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From mayor to teacher

Government teacher Joshua Henry served as mayor of Lewistown, PA
Government+teacher+Joshua+Henry+attends+his+swearing-in+ceremony%2C+inducting+him+as+the+mayor+of+Lewistown%2C+Pennsylvania.+His+time+as+mayor+fueled+his+passion+for+local+government+and+politics.
Courtesy of Joshua Henry
Government teacher Joshua Henry attends his swearing-in ceremony, inducting him as the mayor of Lewistown, Pennsylvania. His time as mayor fueled his passion for local government and politics.

Joshua Henry has been teaching high school government classes since 2001, but many of his students may be unaware of his firsthand experience in local government. Henry worked as a high school teacher in his 10,000-person hometown of Lewistown, Pennsylvania when he decided to run in the 2004 mayoral election.

“Growing up, my family was always involved in local issues. When I got back to my hometown as an adult, I began to attend city hall meetings and political party functions,” Henry said. “I went to hear people speak. I just found it very interesting.”

Henry’s community involvement gave rise to his sudden political career, as town members began to identify him as a qualified candidate for a government position.

“I networked with people who were involved in local government and started making connections, which really opened the door to my participation in [leadership],” Henry said. “Once [I made] the connections, people approached me about potentially running for mayor, which is when the opportunity arose.”

The election process involved door-to-door campaigning, where Henry interacted with town members, directly speaking to them about their needs and what changes they would appreciate for the community in the future.

“My goal was to be as visible as possible and to show that I was going to take the position very seriously,” Henry said. “I wanted to use the position as a way to connect with the community, almost as a liaison, to try and get people involved with our revitalization efforts.”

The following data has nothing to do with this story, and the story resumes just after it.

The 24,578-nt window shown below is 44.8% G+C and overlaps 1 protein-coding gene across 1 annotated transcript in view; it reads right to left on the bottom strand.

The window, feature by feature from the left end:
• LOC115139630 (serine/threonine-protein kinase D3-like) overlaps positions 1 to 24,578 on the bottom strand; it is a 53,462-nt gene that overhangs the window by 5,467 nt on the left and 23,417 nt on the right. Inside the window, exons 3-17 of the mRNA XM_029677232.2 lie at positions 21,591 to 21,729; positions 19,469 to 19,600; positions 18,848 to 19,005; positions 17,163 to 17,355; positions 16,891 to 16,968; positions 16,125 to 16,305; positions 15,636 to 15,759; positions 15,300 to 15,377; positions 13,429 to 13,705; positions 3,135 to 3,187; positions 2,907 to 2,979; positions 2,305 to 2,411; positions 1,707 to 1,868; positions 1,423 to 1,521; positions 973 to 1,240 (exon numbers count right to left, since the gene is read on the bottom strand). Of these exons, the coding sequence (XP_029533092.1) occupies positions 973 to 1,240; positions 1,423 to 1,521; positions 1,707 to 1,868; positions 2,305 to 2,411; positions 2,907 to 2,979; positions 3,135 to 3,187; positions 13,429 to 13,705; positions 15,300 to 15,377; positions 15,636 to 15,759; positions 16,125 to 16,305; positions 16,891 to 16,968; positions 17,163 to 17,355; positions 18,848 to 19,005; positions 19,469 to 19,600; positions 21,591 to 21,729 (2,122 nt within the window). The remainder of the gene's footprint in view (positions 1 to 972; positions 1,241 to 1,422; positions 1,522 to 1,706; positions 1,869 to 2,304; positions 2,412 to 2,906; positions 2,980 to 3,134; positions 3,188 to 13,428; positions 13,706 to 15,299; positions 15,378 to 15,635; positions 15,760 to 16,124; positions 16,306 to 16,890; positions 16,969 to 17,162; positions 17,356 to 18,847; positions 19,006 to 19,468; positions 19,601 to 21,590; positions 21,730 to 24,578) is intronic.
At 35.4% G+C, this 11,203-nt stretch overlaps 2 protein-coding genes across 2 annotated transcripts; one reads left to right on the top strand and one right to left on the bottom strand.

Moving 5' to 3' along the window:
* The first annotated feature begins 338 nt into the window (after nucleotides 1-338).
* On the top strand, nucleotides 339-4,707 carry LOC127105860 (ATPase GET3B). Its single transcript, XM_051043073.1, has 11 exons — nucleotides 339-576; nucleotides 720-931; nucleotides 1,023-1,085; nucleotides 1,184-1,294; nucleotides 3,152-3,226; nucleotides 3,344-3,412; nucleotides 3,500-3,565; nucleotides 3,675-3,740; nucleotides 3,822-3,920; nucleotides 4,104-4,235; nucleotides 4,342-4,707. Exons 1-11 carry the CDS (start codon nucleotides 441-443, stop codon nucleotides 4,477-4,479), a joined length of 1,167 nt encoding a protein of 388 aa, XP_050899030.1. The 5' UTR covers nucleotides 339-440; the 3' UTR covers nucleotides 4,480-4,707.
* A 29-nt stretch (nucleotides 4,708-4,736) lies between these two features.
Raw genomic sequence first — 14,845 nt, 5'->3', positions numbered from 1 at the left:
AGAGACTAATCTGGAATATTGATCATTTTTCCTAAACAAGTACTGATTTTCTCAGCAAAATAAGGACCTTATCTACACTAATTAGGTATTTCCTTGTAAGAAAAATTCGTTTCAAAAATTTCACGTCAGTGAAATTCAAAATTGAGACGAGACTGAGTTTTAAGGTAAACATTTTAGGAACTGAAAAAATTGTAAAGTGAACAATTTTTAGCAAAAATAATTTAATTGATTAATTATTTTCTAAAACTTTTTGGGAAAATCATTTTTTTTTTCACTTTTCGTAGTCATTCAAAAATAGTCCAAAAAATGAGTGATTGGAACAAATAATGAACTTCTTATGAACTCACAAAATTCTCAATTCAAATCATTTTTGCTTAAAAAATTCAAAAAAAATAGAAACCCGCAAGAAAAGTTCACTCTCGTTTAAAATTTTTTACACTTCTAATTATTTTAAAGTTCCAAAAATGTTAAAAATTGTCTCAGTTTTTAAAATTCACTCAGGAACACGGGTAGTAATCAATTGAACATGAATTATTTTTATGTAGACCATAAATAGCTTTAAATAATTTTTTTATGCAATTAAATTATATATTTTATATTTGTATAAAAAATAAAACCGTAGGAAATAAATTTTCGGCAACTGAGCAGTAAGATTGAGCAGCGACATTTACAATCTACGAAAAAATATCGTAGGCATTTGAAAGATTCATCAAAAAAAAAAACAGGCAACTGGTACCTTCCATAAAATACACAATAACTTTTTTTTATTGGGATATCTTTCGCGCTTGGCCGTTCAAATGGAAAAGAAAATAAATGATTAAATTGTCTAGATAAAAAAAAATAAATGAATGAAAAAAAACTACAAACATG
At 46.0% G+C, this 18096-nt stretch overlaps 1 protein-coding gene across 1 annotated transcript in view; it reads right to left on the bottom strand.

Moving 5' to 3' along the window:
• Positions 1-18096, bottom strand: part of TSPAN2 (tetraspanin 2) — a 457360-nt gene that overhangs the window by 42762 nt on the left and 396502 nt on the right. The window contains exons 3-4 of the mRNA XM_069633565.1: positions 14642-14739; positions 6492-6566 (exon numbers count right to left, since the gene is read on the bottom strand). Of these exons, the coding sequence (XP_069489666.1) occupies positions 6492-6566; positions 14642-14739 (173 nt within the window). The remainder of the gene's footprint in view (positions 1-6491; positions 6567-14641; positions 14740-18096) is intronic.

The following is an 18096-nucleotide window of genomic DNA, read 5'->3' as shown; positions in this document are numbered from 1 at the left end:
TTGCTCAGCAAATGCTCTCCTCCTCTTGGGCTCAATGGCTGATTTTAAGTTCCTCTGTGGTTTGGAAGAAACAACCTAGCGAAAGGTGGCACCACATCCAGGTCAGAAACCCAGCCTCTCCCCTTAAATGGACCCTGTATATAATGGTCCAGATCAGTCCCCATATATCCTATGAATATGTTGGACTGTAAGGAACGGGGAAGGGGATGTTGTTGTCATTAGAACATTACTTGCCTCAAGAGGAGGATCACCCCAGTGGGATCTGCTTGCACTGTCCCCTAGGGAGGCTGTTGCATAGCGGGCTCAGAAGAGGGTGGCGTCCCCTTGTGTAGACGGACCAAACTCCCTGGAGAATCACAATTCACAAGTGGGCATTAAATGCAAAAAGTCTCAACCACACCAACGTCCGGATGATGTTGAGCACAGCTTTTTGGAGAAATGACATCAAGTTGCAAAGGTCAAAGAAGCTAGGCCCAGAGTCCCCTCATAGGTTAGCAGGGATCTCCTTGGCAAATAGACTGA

Once appointed into office, Henry’s main focus was revitalizing the town’s economy, which had suffered significantly after the businesses fueling the previously prospering steel dependent community had left. He was also focused on providing the public with a say in policing issues after the town’s police department had merged with other towns in the area. However, his largest issue during leadership involved a completely different sector.

“The biggest issue that I got involved with was emergency management, because we had a significant flood while I was in office. We had to make some adjustments and [drastically] reevaluate our emergency management plan,” Henry said. “[It] was right about the time that Hurricane Katrina happened, so there was a big push from the federal government to improve emergency management at the local level.”

This calamity prompted Henry to make administrative decisions that would better the lives of town members through cooperation and collaboration.

“This was probably the issue where I accomplished the most,” Henry said. “Consolidating some of the operations, I worked with the surrounding municipalities to try and develop a better level of communication between our town and the surrounding communities.”

Following the end of his term in office, Henry reflected on the memories of his leadership optimistically, certain that it had shaped him into a more politically conscious citizen.

“There’s so much that goes into running a community, so I think that the more engaged you are, the more you can address problems that might be affecting your life directly,” Henry said. “It was a great learning experience.”

Henry’s time in office gave him the experience to be a more refined and insightful government teacher.

“As a teacher, [my time as mayor] really solidified the importance of civic education in my mind,” Henry said. “My mission as an educator is to help people understand why civic education and getting engaged is so important.”

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